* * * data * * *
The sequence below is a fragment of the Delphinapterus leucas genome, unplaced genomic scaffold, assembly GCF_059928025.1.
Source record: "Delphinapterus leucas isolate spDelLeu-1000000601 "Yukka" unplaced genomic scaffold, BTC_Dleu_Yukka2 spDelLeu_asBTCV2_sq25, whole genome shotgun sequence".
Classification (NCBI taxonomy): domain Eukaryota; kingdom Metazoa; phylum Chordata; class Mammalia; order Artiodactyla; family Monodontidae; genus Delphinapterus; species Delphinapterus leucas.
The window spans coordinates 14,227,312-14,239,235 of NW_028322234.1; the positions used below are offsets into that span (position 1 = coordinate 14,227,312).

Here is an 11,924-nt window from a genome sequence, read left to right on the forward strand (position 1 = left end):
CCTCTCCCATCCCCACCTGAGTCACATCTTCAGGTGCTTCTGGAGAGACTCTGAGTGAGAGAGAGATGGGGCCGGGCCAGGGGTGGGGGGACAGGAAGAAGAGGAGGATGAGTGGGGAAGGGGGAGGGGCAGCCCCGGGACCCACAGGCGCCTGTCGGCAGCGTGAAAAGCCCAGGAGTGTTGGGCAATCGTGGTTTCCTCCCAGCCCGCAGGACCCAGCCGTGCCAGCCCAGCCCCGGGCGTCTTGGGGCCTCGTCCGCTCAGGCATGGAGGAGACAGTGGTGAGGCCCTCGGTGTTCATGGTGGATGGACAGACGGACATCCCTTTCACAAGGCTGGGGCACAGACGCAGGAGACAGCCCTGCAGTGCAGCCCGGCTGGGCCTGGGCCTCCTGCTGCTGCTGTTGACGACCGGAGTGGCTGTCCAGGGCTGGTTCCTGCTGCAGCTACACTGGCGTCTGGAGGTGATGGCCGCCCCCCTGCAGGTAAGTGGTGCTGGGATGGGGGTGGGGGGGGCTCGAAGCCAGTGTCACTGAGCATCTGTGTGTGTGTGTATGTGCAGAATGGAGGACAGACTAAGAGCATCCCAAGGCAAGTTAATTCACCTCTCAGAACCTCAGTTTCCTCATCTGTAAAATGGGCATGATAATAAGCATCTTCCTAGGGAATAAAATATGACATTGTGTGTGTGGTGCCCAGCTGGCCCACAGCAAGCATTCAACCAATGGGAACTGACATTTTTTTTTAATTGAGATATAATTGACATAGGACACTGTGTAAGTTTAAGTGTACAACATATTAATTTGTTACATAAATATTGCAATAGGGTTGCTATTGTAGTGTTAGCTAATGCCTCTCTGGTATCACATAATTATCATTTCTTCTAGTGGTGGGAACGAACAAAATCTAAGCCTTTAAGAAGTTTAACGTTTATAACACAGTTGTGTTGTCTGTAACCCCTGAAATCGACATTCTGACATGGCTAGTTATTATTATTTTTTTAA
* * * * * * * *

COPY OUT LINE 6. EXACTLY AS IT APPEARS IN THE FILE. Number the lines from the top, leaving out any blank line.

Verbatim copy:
CCTCTCCCATCCCCACCTGAGTCACATCTTCAGGTGCTTCTGGAGAGACTCTGAGTGAGAGAGAGATGGGGCCGGGCCAGGGGTGGGGGGACAGGAAGAAGAGGAGGATGAGTGGGGAAGGGGGAGGGGCAGCCCCGGGACCCACAGGCGCCTGTCGGCAGCGTGAAAAGCCCAGGAGTGTTGGGCAATCGTGGTTTCCTCCCAGCCCGCAGGACCCAGCCGTGCCAGCCCAGCCCCGGGCGTCTTGGGGCCTCGTCCGCTCAGGCATGGAGGAGACAGTGGTGAGGCCCTCGGTGTTCATGGTGGATGGACAGACGGACATCCCTTTCACAAGGCTGGGGCACAGACGCAGGAGACAGCCCTGCAGTGCAGCCCGGCTGGGCCTGGGCCTCCTGCTGCTGCTGTTGACGACCGGAGTGGCTGTCCAGGGCTGGTTCCTGCTGCAGCTACACTGGCGTCTGGAGGTGATGGCCGCCCCCCTGCAGGTAAGTGGTGCTGGGATGGGGGTGGGGGGGGCTCGAAGCCAGTGTCACTGAGCATCTGTGTGTGTGTGTATGTGCAGAATGGAGGACAGACTAAGAGCATCCCAAGGCAAGTTAATTCACCTCTCAGAACCTCAGTTTCCTCATCTGTAAAATGGGCATGATAATAAGCATCTTCCTAGGGAATAAAATATGACATTGTGTGTGTGGTGCCCAGCTGGCCCACAGCAAGCATTCAACCAATGGGAACTGACATTTTTTTTTAATTGAGATATAATTGACATAGGACACTGTGTAAGTTTAAGTGTACAACATATTAATTTGTTACATAAATATTGCAATAGGGTTGCTATTGTAGTGTTAGCTAATGCCTCTCTGGTATCACATAATTATCATTTCTTCTAGTGGTGGGAACGAACAAAATCTAAGCCTTTAAGAAGTTTAACGTTTATAACACAGTTGTGTTGTCTGTAACCCCTGAAATCGACATTCTGACATGGCTAGTTATTATTATTTTTTTAA